Sixth graders honored for 25 years at winter camp by LLCC

This article submitted by Linda Stelling on 1/10/01.

Winter camp The sixth graders of Paynesville Area Middle School marked the 25th anniversary of their attending the Long Lake Conservation Center near Palisade. The students were at winter camp from Wednesday, Jan. 3, to Friday, Jan. 5.

The class advisors, Scott George Kim Gulbranson and Bob Bowden, and were presented a plaque in honor of their 25 years of the school's participation.

During their three days at camp, the 96 students learned environmental games, attempted cross country skiing and snow-shoeing, and tried orienteering. For many of the students, this was their first time on either skis or snowshoes.

Through the fun and games, the students also learned about environmental issues, wildlife, and survival skills.

Amanda Schmitz said besides being fun, cross country skiing is a nice way to see nature without being noisy and scaring the animals away.

Tanis Beireis also enjoyed cross country skiing. She compared the loop where they skied in the woods to the forest scene in the Wizard of Oz. "We didn't see any lions, tigers, or bears, but we did see a doe run by," she said. "I'm a city girl so that was the closest I have been to a live deer."

Courtney Hedtke found stopping a problem when she tried to cross country ski. "It was a challenge because you had to be careful not to run into the person ahead of you. That happened to me. Even though I fell a lot, I had fun," she said.

"I liked skiing because we got to go on trails and ski with our friends," said Emily Lindeman. "Getting up was probably the hardest part of skiing. You had to get in a certain position and then stand up without falling over again," she added.

Peder Thompson liked snow-shoeing because he had the opportunity of seeing many different animal tracks. He also saw a beaver lodge."I might get some snowshoes because it is a silent sport and you can watch wildlife up close," he said.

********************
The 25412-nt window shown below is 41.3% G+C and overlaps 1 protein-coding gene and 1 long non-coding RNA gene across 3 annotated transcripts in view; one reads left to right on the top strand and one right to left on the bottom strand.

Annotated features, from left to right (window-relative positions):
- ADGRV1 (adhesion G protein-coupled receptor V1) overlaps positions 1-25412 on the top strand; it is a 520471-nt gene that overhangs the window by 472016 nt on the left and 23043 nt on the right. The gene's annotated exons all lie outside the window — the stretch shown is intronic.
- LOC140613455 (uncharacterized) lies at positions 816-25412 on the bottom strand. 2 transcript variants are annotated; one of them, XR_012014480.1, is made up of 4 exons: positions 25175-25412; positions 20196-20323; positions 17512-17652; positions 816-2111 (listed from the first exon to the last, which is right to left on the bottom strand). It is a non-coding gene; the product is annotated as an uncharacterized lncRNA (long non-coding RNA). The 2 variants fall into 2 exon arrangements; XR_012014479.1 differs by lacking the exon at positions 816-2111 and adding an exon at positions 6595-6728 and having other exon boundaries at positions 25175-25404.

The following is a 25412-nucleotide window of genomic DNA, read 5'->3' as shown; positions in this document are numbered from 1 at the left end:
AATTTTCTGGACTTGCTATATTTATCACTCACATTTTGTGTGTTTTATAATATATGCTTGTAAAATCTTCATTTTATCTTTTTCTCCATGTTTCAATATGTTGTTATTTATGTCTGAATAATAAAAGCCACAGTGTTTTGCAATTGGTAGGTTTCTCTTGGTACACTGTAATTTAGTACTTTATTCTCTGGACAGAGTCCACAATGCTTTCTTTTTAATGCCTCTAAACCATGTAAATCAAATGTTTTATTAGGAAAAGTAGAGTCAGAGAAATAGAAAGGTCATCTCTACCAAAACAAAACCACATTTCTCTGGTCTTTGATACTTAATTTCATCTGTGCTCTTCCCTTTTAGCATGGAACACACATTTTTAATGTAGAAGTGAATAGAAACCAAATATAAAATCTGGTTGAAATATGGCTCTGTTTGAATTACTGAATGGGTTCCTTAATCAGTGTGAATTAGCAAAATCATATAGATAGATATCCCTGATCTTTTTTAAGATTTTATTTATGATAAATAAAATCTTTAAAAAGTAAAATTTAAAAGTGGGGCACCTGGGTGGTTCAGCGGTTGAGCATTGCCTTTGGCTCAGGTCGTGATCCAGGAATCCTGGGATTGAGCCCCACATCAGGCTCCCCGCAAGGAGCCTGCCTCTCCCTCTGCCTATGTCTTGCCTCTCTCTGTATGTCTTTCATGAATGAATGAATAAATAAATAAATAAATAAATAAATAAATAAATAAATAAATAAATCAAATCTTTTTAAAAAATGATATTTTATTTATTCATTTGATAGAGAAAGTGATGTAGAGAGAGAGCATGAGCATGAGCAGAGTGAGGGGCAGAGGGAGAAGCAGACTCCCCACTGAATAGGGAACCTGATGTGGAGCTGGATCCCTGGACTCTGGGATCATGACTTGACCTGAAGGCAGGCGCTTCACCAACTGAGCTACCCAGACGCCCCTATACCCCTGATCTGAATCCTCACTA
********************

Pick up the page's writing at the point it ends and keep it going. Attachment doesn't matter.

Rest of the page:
Cary Jo Schlick thought snow-shoeing was really cool, especially when they went down into the bog. "There were deer tracks everywhere and little plants sticking up from the ground. You could taste one of them if you wanted to. It was a plant that people use to make tea. It tasted gross!" she added.

Joseph Fry said his favorite activity at camp was Alpha Wolf, where the kids try to located the wolf by sound. "You have to use your ears a lot. You track down the wolf in the wilderness at night. Once you are outside you are a wolf and can't make any human sounds or you'll scare the alpha away. If you find the wolf, you sit about 50 feet away and let the others in your team find the wolf" he said.

Ellery Prentice and Hailey Bundy agreed with Fry that Alpha Wolf was an activity they would remember for years. Prentice said the students were sent out into the woods with a rope and no flashlights. "I was amazed at how well you could see at night. It was just beautiful out there," Prentice said.

Bundy said a person could feel the silence fall all around them when they were out in the woods at night. It was almost disturbing, she added.

Elliott Wall's favorite activity was Snakes Alive, when they were shown several different snakes. His favorite was a 30-pound python.

Wall's group did an experiment with a boy and girl volunteer wearing hair gel or hair spray. The snake liked Nicole Domm's perfume but didn't like Michael' Houske's gel.

Brad Hemmesch and Kacy Nehowig enjoyed the snakes. The first snake they shaw was a garter snake. They fed it bugs. They also saw a corn snake, bull snake, hog nose snake, and boa constrictor. Hemmesch explained the hog nose got its name because it uses its nose to dig, just like a pig.

"We were told not all snakes are bad," Nehowig explained. "The fact that we could see live snakes was cool."

The orienteering race was a favorite of Emily Mergen and Crystal Jolly. Orienteering was easy and fun, Mergen said. In orienteering, the students had to be able to read a compass and follow directions through a course. They had the option of doing the course with a partner or by themselves.

Jolly was responsible for dialing in the numbers on her compass. "We followed the compass and it led us to the first colored coded tree. I couldn't find it at first, so I had to go back and start over," she said.

The students were timed on how fast they could complete the course. Mergen finished second and Jolly finished third.

Kimberly Person, along with many of her classmates, enjoyed the game "Who Gives a Hoot?" One person plays the part of the owl and the others are mice. The object of the game was to get into the feed hut, said Randi Schaefer. The owl has a flashlight and is blindfolded. The mice try to get past the owl without getting tagged by the flashlight.

The sixth graders held car washes last summer to raise funds for the trip. They also collected pop cans, and sold Christmas wrapping paper to help cover expenses.

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